For years, people have been chronicling the demise of the lunch break—and that's probably not a great thing.
Credit: Christopher Testani

For years, people have been chronicling the demise of the lunch break—and that’s probably not a great thing.

Research from 2015 shows that only one in five people are leaving their work desks for lunch, with most opting to eat in front of their computer screen. But despite one’s intentions to be more productive (or at least appear that way to your coworkers), this can actually have the opposite effect.

“Breaks can serve to allow your mind to rest and therefore recharge to apply yourself again, to restore from fatigue from applying yourself for a long period of time,” Gail Saltz, Associate Professor of Psychiatry at the New York Presbyterian Hospital, tells PEOPLE. “There’s something to be said for a change of environment, and going to a more pleasant place.”

But even when we know that taking a break is inherently good for us, it can still be difficult to tear ourselves away for an hour—or even half an hour—and truly turn off. Further, the stress of shirking your responsibilities (or anxiety of giving that appearance) for an extended period of time can make this whole exercise counterproductive.

In a modern work environment, perhaps there is a more manageable option: the snack break. Rather than leaving your desk for one long chunk of time, break it up into three smaller, 10-20 minute intervals, during which you can actually disconnect and recharge for a bit.

This can be effective not only from a psychological standpoint, but also from a nutritional one. The benefits of eating smaller, more frequent meals as opposed to three large ones have often been touted—with celebrities like Khloè Kardashian, who eats seven meals a day, following the plan.

“It’s energizing — you never feel too bogged down or groggy from overeating,” Dawn Blatner, registered dietician and author of The Flexitarian Diet, tells PEOPLE. Further, it’s easier to control your appetite. “You won’t feel starved, which can lead to overeating,” she says, adding that it’s “easier to resist temptations in the office when your blood sugar levels never get too low.”

Blatner also emphasizes the importance of being mindful while you eat (i.e., not staring at your computer screen). “America is obsessed with what foods you are eating, and actually other countries are way more concerned with the vibe of eating.” She continues: “So many people eat while they’re distracted. When it’s mindless, there’s less satisfaction with your food, which can cause you to eat more. Stopping what you’re doing to eat will help with the low satisfaction and distraction.”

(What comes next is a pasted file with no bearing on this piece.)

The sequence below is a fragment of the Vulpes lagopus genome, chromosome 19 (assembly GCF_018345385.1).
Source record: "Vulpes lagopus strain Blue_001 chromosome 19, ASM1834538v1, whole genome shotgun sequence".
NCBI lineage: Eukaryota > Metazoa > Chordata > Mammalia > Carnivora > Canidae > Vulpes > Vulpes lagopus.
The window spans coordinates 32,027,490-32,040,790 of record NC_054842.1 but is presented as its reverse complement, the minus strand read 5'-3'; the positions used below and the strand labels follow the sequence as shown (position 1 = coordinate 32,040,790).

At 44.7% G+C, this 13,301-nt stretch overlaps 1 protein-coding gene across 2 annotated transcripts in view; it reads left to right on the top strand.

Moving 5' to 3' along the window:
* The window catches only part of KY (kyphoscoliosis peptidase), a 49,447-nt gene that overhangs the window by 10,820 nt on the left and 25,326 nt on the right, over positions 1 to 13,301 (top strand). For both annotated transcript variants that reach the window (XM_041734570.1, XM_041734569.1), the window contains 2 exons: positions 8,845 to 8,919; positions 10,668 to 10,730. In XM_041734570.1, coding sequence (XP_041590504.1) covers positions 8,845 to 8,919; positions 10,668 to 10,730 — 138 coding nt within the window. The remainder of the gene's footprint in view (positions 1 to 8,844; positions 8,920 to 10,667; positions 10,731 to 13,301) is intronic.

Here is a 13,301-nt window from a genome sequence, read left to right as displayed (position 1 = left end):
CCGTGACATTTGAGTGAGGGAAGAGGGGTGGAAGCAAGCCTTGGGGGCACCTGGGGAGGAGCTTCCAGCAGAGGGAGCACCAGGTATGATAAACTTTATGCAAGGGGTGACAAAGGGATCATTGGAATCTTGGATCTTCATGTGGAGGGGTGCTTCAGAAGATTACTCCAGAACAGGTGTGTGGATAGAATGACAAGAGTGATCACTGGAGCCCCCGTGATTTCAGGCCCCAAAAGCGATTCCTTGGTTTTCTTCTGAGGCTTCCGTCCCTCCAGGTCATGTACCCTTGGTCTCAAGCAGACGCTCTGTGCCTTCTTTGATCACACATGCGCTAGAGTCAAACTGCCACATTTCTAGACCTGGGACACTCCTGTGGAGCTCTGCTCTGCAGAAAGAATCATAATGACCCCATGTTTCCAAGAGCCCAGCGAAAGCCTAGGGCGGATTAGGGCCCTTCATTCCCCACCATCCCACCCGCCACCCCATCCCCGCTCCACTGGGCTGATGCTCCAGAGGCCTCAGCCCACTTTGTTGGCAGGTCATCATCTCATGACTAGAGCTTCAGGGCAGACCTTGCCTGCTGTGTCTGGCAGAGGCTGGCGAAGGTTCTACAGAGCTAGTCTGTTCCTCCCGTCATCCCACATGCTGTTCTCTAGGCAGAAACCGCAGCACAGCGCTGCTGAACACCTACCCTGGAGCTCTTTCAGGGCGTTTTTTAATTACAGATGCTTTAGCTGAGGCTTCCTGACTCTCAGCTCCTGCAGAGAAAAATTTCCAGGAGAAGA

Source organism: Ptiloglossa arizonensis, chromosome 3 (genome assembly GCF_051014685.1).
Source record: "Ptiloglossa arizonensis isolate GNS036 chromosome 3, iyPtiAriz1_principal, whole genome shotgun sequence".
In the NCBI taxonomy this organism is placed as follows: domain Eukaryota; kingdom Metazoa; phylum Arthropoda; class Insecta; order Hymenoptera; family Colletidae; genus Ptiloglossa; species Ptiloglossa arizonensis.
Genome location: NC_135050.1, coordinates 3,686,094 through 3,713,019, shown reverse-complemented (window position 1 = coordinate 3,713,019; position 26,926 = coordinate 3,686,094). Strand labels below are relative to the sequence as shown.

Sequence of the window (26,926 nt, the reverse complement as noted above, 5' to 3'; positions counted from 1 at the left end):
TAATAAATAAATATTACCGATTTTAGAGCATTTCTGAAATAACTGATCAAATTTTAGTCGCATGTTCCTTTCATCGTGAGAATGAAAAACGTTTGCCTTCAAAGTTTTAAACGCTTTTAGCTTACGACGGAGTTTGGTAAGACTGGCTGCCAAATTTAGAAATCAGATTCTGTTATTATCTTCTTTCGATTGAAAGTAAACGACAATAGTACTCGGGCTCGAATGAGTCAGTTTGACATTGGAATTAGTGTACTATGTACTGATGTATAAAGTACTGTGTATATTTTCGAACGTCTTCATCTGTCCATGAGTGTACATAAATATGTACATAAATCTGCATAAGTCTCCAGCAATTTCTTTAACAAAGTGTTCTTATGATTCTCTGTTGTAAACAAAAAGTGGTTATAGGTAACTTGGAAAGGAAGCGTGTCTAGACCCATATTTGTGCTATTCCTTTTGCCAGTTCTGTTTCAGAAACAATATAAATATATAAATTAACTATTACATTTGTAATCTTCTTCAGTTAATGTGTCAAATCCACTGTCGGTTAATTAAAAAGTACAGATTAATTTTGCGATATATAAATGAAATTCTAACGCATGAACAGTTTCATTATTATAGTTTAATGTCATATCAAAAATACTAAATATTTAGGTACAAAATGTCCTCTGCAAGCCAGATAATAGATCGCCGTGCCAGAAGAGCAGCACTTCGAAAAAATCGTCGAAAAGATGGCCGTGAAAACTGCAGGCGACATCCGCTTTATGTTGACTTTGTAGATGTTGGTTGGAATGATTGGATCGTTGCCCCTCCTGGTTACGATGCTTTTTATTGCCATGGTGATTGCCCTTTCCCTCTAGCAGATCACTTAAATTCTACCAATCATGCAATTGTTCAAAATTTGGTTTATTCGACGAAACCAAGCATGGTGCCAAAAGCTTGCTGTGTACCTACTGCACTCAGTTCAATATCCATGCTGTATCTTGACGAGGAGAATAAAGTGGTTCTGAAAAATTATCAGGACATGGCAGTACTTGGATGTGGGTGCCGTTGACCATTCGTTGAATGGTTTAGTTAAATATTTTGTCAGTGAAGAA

And if it’s a flatter stomach you’re after, spending more time with your food may be the answer. “The cause of bloating for many people is because they’re not chewing their food,” she says. “They’re eating too much and they’re eating way too fast. Digestion begins in your mouth.”

Still, Blatner emphasizes that you should be cautious if you’re eating so frequently. “The calories can easily add up, and you can overeat,” she says. Further, there’s a difference between having smaller, thoughtful meals and “grazing”—which is “where you’re eating literally whatever is around,” and goes back to the mindless eating issue. She recommends you stick to food that will energize you and fill you up: vegetables and fruits—which are full of water, and will hydrate you—whole grains and protein.

Ready to start mindfully snacking? Below, we’ve come up with three days’ worth of easy options for giving this plan a try.


Snack 1: Tzatziki and Carrots

  • Take a container of non-fat yogurt and add grated cucumber, minced or grated garlic, lemon juice and chopped fresh dill. Add a pinch of salt, stir and eat with baby carrots.

Snack 2: Chickpea Tabbouleh

  • Our no-cook recipe only takes 5 minutes to whip together and can be made ahead of time, so just make it the night before then pack it up and bring it work. A proper snack size is about one quarter of the recipe, and the rest will keep in the fridge for up to five days. Serve with a wedge of whole wheat pita, if desired.

Snack 3: Chili-Roasted Cashews

  • Roasting cashews deepens their flavor, and this quick recipe has the added kick of chili powder. Make a big batch at the beginning of the week and portion it into about 1/4 cup for proper snacking size.
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Credit: Randy Mayor

Snack 1: Sweet & Sour Apple Slices

  • Take an apple, cut it into wedges, squeeze with lemon juice and sprinkle with flaky sea salt.

Snack 2: Shredded Chicken Salad with Sweet Chili Vinaigrette

  • Using storebought rotisserie chicken and chili vinaigrette are a major time savor for this recipe, which can be easily assembled at work and clocks in at just 268 calories.

Snack 3: Peanut Butter Chocolate Pretzels

  • Make a big batch of these salty-sweet treats from Cooking Lightkids will love them, and at under 150 calories per serving, you won’t feel guilty for having them as an afternoon snack.

Snack 1: Edamame Hummus

  • This make ahead dip is perfect to bring to satisfy your mid-morning hunger. Serve with pretzel chips and snap peas.

Snack 2: Ginger Shrimp

  • At just 87 calories per serving, these Asian-style shrimp are a great lunchtime protein punch. Make it the night before and serve chilled on a bed of greens with fresh chopped veggies for a heartier meal. The sauce from the shrimp will basically create its own salad dressing.
  • Take graham crackers and smear with chocolate-hazelnut spread and top with sliced fresh strawberries.

For more ideas, check out this list of healthy snacks you can whip up while you’re at work.